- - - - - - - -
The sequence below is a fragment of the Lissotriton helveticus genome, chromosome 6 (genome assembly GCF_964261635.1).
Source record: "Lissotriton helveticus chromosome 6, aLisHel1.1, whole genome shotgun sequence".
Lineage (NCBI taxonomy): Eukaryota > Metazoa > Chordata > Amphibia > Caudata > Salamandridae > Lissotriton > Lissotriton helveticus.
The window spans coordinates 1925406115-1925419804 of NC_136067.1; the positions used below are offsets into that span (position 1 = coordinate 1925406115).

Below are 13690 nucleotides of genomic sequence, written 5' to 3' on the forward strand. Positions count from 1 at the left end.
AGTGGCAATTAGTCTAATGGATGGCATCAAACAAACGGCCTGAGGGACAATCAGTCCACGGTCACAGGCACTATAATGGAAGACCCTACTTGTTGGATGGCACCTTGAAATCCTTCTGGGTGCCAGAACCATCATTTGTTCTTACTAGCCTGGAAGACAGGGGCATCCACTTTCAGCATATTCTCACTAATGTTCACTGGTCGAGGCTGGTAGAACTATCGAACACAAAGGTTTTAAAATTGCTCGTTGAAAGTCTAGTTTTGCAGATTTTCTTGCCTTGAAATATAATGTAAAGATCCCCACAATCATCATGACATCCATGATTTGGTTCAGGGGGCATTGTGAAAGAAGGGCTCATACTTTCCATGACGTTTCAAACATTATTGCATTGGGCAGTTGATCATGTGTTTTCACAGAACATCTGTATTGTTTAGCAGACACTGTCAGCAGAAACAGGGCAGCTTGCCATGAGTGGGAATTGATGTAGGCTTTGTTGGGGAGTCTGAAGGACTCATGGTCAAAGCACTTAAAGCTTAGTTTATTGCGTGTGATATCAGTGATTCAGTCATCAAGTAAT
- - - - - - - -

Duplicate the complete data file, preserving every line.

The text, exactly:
The sequence below is a fragment of the Lissotriton helveticus genome, chromosome 6 (genome assembly GCF_964261635.1).
Source record: "Lissotriton helveticus chromosome 6, aLisHel1.1, whole genome shotgun sequence".
Lineage (NCBI taxonomy): Eukaryota > Metazoa > Chordata > Amphibia > Caudata > Salamandridae > Lissotriton > Lissotriton helveticus.
The window spans coordinates 1925406115-1925419804 of NC_136067.1; the positions used below are offsets into that span (position 1 = coordinate 1925406115).

Below are 13690 nucleotides of genomic sequence, written 5' to 3' on the forward strand. Positions count from 1 at the left end.
AGTGGCAATTAGTCTAATGGATGGCATCAAACAAACGGCCTGAGGGACAATCAGTCCACGGTCACAGGCACTATAATGGAAGACCCTACTTGTTGGATGGCACCTTGAAATCCTTCTGGGTGCCAGAACCATCATTTGTTCTTACTAGCCTGGAAGACAGGGGCATCCACTTTCAGCATATTCTCACTAATGTTCACTGGTCGAGGCTGGTAGAACTATCGAACACAAAGGTTTTAAAATTGCTCGTTGAAAGTCTAGTTTTGCAGATTTTCTTGCCTTGAAATATAATGTAAAGATCCCCACAATCATCATGACATCCATGATTTGGTTCAGGGGGCATTGTGAAAGAAGGGCTCATACTTTCCATGACGTTTCAAACATTATTGCATTGGGCAGTTGATCATGTGTTTTCACAGAACATCTGTATTGTTTAGCAGACACTGTCAGCAGAAACAGGGCAGCTTGCCATGAGTGGGAATTGATGTAGGCTTTGTTGGGGAGTCTGAAGGACTCATGGTCAAAGCACTTAAAGCTTAGTTTATTGCGTGTGATATCAGTGATTCAGTCATCAAGTAAT